These 2 Investing Secrets Will End Your Market Worries Forever

There’s nothing worse than getting stuck holding a lame stock.

But you don’t have to deal with the emotional pain caused by the meltdown of one of your investments.

If you learn the two simple market secrets I’m about to reveal today, you can protect your brokerage account from big losses. I’ll also show you how use these tips to spot a failing investment before you buy shares.

Listen, I know how easy it is to get caught up in the story of an exciting company. In fact, nearly every person who has invested a dollar in the stock market has bet on an intriguing story. There are plenty of compelling businesses out there.

However, we all know that most of these stories don’t pan out. Don’t feel bad. We’ve all laid money on a bold speculation that delivered terrible returns.

Unfortunately, losing money on what you thought was a sure thing can be traumatic. You’ll find yourself wondering why it all went wrong. You might even want out of the market for good.

But the two market secrets I’m revealing today will hopefully put an end to your uncertainty. They don’t require an advanced knowledge of economics or finance. And you can apply the tips to virtually any investing situation.

Here’s what you need to know…

Secret No. 1: A stock can become “detached” from the company it represents.

A company and its stock are two totally different things. What this means is the share price can crash even if the company in question is releasing favorable news or impressive earnings.

A sharp decline in share price on “good news” is one of the most gut-wrenching situations you’ll experience when investing. It’s frustrating. And it can cause you to think irrationally.

There are countless reasons the stock of a seemingly good company can drop. The company could simply be too early along the development curve to attract more investors. Maybe the investing public has yet to grasp the company’s potential. Or maybe a big fund is liquidating its shares. Any of these situations can drive down the share price no matter how good recent news has been for the stock.

The truth is, promising companies can have bad weeks or even bad years. You have to prepare for the possibility that your idea might not translate to an obvious investment to the average speculator.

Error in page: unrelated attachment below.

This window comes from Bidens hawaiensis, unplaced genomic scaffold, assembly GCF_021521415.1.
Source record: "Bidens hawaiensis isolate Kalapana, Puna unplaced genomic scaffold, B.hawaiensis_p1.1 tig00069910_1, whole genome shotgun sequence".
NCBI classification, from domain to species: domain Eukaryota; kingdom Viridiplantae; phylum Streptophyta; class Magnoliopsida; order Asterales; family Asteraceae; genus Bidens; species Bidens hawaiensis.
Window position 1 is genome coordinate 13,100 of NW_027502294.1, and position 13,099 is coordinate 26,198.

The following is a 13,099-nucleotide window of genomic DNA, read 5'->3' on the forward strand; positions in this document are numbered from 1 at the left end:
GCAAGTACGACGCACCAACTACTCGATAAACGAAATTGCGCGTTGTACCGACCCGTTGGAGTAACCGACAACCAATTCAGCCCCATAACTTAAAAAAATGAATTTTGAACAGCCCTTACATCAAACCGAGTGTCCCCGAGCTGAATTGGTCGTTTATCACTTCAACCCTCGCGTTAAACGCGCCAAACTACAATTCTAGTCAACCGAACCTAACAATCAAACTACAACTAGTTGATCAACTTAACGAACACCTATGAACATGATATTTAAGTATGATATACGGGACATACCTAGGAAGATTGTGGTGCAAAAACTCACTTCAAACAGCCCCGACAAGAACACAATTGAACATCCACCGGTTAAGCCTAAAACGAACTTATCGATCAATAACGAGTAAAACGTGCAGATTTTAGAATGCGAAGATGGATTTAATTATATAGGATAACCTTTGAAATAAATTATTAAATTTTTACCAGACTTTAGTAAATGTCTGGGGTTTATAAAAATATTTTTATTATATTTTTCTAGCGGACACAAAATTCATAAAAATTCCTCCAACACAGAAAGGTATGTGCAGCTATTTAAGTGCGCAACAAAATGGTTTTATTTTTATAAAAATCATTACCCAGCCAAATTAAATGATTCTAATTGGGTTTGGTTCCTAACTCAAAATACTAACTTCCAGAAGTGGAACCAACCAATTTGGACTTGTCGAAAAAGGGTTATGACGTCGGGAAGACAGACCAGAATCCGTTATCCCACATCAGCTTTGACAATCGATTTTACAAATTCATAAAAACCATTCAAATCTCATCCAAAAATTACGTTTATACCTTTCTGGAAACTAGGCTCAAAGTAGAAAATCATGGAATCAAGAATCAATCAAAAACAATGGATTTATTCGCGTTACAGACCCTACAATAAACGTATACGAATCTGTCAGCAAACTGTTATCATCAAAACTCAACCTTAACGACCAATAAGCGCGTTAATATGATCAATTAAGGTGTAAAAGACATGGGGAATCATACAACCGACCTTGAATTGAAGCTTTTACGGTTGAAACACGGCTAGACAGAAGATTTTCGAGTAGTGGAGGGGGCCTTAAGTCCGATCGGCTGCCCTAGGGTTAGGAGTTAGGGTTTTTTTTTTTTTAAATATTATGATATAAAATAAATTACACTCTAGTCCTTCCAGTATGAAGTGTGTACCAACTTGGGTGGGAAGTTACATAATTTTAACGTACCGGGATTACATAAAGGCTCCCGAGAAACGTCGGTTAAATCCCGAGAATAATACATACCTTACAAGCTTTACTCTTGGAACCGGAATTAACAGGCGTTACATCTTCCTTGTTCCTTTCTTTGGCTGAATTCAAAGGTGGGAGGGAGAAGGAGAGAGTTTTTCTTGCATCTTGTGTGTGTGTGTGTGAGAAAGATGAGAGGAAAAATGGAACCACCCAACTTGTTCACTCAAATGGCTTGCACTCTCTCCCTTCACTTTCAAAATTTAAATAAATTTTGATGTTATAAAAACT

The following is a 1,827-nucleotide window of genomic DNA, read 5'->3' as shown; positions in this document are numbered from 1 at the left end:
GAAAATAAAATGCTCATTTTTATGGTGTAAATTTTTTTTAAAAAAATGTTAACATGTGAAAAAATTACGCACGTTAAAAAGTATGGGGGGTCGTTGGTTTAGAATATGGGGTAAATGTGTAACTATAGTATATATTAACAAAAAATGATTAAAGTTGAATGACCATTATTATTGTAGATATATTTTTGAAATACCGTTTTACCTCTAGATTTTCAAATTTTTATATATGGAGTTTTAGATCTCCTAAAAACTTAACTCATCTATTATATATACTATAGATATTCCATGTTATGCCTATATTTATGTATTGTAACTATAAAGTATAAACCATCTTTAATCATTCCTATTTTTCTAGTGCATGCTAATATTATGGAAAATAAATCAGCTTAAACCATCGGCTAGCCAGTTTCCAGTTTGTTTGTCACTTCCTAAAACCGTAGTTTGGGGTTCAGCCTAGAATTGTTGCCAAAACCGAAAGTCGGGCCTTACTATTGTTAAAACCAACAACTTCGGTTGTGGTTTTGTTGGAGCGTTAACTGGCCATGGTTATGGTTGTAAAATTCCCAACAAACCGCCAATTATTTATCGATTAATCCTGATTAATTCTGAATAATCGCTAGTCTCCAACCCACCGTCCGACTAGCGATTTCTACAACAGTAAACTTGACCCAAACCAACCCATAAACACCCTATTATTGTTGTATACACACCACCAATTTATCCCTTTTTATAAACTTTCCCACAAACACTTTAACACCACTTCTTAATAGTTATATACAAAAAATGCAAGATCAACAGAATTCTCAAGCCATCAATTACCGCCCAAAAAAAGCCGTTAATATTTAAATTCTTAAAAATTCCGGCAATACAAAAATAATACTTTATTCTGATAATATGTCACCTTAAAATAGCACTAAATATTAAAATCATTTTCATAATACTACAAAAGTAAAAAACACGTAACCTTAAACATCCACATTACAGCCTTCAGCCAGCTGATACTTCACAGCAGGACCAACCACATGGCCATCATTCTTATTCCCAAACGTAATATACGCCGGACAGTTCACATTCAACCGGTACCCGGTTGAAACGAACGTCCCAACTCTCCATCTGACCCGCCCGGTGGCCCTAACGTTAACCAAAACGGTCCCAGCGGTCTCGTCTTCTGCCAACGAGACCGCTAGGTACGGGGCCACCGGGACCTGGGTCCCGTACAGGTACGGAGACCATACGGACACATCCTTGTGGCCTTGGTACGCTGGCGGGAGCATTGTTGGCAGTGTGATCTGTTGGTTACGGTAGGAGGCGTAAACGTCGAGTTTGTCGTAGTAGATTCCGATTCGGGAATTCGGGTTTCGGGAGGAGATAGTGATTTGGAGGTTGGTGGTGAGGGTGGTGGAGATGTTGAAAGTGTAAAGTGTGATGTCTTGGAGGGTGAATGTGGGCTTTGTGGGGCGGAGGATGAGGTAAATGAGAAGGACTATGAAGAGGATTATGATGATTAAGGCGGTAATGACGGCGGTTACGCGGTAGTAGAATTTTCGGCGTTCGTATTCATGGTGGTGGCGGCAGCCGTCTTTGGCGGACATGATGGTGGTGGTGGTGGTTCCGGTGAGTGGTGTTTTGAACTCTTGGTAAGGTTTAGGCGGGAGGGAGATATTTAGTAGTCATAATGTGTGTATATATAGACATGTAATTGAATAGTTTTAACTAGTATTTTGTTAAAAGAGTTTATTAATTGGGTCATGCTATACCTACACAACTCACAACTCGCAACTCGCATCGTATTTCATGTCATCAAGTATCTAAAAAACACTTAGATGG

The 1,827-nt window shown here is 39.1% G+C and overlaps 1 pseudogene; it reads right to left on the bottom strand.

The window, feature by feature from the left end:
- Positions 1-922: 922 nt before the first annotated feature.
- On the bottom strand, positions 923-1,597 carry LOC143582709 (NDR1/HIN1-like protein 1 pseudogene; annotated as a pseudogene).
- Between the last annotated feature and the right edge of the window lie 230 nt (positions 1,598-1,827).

Don’t believe me? Just at Apple’s performance from late 2015 until early 2016:

Apple going out of business? Nope. But that’s didn’t stop its shares from dropping 25% in just 12 months. Apple was still the same tech giant with more than $200 billion in cash on its books. But that’s cold comfort for anyone who had to ride the stock lower when it fell out of favor two years ago.

This brings us to the second market secret you need to remember…

Secret No.2: Strong selling usually won’t abruptly stop and turn into buying.

 This is one of the most important investing lessons you’ll ever learn.

 If the market collectively decides to sell a stock for any reason, the selling is likely to continue. Period. I don’t care if the stock is selling off due to a rogue analyst chopping the company to bits or a clueless blogger trying to get his name out there by bashing random companies.

I know it’s tempting to talk yourself into holding a stock that just took a punch to the gut. But nine times out of ten, this is suicidal behavior. Rarely will you see a stock reverse course and move higher immediately following a strong selloff.

Investors and traders won’t want to buy a stock that’s diving headfirst into a strong downtrend because they think they’ll be able to get it cheaper if they wait.

Think about it. Would you buy a stock that’s dropping every single day?

I didn’t think so…

When it comes to both situations we’ve discussed today, it’s important to identify when sellers are taking control. If the price starts to move lower on high volume, you must act immediately to preserve your capital. After all, you can always wait and buy shares at a lower price if you still believe in the company.

That’s a much better plan than going broke chasing a losing stock.


Greg Guenthner
for The Daily Reckoning

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Greg Guenthner

Greg Guenthner, CMT, is the editor of Opening Bell Fortunes and Seven Figure Signals. He has been with Agora Financial/Seven Figure Publishing since 2005. In 2019, the average position in Greg’s Sunrise Fortunes portfolio outperformed the S&P 500 by 1.65x.

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